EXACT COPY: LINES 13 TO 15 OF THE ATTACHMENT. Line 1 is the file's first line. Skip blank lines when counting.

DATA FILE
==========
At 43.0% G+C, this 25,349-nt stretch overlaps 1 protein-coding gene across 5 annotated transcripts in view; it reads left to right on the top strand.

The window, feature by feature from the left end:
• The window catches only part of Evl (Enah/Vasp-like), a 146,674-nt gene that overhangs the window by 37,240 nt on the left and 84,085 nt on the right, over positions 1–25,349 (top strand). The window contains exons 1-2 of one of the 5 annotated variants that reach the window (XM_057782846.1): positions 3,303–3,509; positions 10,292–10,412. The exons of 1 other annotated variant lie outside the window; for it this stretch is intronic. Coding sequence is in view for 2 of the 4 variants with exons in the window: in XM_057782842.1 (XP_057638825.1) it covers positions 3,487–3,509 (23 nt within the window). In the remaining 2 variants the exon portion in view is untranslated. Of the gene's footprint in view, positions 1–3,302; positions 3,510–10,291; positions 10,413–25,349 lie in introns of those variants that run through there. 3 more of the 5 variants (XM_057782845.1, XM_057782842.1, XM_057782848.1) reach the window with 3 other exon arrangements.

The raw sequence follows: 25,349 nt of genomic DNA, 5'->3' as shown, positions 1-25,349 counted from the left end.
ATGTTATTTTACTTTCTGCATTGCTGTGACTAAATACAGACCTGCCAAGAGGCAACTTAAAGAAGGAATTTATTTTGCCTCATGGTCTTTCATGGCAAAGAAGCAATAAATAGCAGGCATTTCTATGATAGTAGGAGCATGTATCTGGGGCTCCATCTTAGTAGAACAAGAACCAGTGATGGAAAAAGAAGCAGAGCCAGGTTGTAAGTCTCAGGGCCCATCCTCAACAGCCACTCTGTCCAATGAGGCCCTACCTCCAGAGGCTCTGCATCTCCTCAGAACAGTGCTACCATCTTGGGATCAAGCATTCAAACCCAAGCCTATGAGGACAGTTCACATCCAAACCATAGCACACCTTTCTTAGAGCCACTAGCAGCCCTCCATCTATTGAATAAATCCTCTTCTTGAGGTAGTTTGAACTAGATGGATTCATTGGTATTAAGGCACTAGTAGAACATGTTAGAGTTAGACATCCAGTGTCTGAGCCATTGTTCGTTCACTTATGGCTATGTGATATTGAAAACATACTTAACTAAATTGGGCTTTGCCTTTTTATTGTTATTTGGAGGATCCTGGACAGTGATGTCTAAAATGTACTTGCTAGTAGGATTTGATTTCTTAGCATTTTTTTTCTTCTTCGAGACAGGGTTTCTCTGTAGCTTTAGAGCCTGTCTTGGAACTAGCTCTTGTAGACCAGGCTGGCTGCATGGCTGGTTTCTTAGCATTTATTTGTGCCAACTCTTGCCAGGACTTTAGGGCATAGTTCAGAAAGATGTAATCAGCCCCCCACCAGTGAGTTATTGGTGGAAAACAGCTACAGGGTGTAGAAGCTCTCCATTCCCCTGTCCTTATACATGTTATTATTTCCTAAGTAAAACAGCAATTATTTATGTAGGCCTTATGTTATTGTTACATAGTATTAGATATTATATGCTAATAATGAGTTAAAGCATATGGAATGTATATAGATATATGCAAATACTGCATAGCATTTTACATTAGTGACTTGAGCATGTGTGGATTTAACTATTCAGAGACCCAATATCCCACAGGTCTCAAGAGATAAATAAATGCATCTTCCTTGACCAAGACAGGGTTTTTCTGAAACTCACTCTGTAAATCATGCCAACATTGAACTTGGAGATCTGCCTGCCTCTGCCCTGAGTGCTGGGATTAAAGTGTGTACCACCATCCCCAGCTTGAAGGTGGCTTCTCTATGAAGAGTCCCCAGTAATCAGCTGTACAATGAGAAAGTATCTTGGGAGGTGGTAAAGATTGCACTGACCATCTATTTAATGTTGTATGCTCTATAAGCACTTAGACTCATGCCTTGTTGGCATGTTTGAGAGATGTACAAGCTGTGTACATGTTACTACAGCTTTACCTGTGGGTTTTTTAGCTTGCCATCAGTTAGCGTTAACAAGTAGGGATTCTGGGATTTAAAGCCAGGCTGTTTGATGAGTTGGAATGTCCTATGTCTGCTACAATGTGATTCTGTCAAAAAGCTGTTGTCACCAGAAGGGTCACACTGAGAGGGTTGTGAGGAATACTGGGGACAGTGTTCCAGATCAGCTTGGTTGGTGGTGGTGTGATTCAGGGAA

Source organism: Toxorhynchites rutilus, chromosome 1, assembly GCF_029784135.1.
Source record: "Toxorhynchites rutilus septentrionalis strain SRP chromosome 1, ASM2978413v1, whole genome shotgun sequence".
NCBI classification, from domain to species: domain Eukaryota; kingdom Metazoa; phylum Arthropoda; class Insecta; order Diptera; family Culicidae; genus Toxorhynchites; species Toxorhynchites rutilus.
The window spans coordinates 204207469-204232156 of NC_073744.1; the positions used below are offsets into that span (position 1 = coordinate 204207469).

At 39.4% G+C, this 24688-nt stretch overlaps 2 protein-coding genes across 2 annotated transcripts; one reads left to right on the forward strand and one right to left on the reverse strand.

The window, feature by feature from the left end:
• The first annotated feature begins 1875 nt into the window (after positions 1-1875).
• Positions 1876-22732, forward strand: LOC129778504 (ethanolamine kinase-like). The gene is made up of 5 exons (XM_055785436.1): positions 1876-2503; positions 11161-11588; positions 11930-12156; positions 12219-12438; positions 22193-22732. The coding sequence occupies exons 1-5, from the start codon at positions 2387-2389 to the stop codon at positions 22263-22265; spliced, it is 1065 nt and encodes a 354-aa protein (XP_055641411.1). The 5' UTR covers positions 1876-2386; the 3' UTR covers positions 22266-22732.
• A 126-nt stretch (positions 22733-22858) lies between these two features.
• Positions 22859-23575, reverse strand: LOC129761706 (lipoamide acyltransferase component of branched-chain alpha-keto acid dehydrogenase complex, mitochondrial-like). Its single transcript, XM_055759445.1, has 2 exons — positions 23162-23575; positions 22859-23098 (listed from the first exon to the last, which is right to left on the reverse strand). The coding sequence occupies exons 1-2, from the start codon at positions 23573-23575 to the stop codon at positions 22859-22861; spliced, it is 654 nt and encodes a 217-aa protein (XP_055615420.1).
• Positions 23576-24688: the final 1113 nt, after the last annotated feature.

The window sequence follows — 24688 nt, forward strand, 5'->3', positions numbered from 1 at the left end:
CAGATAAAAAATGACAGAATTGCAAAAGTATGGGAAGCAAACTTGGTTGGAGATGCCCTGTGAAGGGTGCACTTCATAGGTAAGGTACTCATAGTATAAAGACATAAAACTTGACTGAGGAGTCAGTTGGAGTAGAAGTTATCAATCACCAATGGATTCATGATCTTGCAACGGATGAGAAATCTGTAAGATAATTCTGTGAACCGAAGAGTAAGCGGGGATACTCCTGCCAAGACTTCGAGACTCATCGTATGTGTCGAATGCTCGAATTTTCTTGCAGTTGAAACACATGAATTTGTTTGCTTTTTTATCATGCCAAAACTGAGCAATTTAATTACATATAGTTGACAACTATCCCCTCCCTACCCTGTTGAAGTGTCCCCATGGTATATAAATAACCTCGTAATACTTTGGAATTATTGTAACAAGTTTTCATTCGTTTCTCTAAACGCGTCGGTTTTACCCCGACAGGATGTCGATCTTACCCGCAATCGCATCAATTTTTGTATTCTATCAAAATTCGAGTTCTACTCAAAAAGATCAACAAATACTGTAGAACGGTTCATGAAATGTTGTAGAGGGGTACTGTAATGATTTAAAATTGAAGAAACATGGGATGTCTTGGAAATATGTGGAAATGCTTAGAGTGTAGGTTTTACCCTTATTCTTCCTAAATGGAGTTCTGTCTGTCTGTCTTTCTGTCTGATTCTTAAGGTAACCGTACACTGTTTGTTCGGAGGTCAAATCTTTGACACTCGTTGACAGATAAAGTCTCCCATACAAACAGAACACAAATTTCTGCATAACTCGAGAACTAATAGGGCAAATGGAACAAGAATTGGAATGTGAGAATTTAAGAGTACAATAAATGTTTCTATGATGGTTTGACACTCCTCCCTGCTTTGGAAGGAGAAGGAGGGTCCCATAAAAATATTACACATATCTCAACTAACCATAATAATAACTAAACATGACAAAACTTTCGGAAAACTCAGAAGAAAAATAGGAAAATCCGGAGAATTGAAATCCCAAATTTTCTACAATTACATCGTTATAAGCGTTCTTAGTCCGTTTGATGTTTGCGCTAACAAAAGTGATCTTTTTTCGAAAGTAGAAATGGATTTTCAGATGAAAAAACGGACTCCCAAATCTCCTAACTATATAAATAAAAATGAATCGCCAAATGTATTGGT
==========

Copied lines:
• Positions 1876-22732, forward strand: LOC129778504 (ethanolamine kinase-like). The gene is made up of 5 exons (XM_055785436.1): positions 1876-2503; positions 11161-11588; positions 11930-12156; positions 12219-12438; positions 22193-22732. The coding sequence occupies exons 1-5, from the start codon at positions 2387-2389 to the stop codon at positions 22263-22265; spliced, it is 1065 nt and encodes a 354-aa protein (XP_055641411.1). The 5' UTR covers positions 1876-2386; the 3' UTR covers positions 22266-22732.
• A 126-nt stretch (positions 22733-22858) lies between these two features.
• Positions 22859-23575, reverse strand: LOC129761706 (lipoamide acyltransferase component of branched-chain alpha-keto acid dehydrogenase complex, mitochondrial-like). Its single transcript, XM_055759445.1, has 2 exons — positions 23162-23575; positions 22859-23098 (listed from the first exon to the last, which is right to left on the reverse strand). The coding sequence occupies exons 1-2, from the start codon at positions 23573-23575 to the stop codon at positions 22859-22861; spliced, it is 654 nt and encodes a 217-aa protein (XP_055615420.1).